THUNDER BAY – The majestic polar bear is also now the subject of new action by the federal government. While for some the debate is between the polar bear or the beaver as a national symbol of Canada, for others it is protecting the white bear. Environment Minister, Peter Kent, has declared the polar bear as a species of special concern under the Species at Risk Act. “Canada is home to two-thirds of the world’s polar bear population and we have a unique conservation responsibility to effectively care for them,” said Minister Kent. “Our Government is demonstrating leadership in protecting this iconic species. Listing the polar bear under the Species at Risk Act represents an important contribution to protecting our environment and the animals that live in it.”
As a result of the listing, a management plan must be prepared within three years. It should be noted that the plan will not result in prohibitions. The ultimate aim of the plan will be to alleviate human threats in order to remove the polar bear from the Species at Risk list. This management plan will build on the National Polar Bear Conservation Strategy. In a recent meeting held in Iqaluit in October, Canada—in cooperation with the United States, Russia, Norway, and Greenland—presented our National Polar Bear Conservation Strategy. This Strategy will act as the cornerstone of the management plan. It aims to illustrate, strengthen and formalize Canada’s existing polar bear conservation measures.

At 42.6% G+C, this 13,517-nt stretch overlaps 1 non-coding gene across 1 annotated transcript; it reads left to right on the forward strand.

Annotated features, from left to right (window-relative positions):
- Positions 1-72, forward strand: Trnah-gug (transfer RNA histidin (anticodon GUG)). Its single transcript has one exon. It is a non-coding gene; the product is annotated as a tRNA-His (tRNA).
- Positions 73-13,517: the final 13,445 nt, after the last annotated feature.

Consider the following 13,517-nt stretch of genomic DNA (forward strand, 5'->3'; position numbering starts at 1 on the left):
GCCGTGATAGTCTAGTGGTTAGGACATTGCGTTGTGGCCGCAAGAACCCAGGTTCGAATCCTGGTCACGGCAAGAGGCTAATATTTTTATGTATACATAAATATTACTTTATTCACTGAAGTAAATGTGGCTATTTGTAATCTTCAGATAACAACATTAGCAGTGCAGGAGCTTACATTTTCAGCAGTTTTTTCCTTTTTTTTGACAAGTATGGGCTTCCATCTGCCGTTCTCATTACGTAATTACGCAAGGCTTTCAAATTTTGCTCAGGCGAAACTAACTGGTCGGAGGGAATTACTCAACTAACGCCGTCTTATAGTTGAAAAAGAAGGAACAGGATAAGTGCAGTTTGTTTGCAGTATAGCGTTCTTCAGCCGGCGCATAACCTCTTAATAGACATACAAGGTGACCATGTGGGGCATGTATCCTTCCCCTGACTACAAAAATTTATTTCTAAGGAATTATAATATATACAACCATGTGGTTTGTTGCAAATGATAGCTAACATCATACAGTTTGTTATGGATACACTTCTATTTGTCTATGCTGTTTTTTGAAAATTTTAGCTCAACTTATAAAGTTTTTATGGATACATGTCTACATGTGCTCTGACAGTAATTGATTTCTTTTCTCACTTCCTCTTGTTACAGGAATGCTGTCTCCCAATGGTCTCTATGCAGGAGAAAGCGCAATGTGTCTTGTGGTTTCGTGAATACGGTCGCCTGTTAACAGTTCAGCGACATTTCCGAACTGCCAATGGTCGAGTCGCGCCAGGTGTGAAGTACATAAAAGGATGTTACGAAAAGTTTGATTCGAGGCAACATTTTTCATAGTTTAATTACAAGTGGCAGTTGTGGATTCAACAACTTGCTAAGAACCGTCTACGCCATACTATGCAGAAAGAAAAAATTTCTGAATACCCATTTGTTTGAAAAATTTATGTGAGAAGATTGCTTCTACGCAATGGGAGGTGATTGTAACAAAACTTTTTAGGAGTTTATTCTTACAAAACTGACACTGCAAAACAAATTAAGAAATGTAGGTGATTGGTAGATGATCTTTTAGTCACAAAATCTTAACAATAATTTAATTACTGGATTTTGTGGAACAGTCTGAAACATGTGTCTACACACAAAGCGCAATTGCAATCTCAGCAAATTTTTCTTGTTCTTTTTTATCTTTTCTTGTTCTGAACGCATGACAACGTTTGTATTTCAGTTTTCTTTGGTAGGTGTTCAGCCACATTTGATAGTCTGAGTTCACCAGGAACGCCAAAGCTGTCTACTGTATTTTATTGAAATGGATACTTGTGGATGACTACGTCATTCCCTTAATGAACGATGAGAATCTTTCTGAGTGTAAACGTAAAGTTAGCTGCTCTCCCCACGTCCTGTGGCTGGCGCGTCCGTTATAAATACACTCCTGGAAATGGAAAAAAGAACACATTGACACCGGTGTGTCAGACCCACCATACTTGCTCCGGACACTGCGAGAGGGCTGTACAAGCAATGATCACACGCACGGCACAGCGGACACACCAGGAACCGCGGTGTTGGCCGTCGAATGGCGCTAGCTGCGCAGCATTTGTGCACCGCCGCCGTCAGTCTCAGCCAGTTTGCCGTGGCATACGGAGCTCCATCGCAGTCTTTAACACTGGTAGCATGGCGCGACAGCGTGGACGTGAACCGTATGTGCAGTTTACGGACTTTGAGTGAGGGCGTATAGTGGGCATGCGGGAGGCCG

The “Polar Bear Buggy” films the bears as they are in Churchill, during daylight hours. Right now (November 10, 2010) that is from about 7AM until about 4:30PM Central Standard Time.
“At Environment Canada, our business is protecting the environment,” said Kent. “We collaborate with our partners at home and abroad to realize concrete progress on initiatives that will protect the health of our people, our species and our planet. By listing the polar bear as a species of concern, we are doing just that.”
Environment Canada held extensive consultations with provincial and territorial governments, regional wildlife management boards, Aboriginal peoples and other stakeholders. The vast majority supported the listing. It can be found in the Canada Gazette Part II.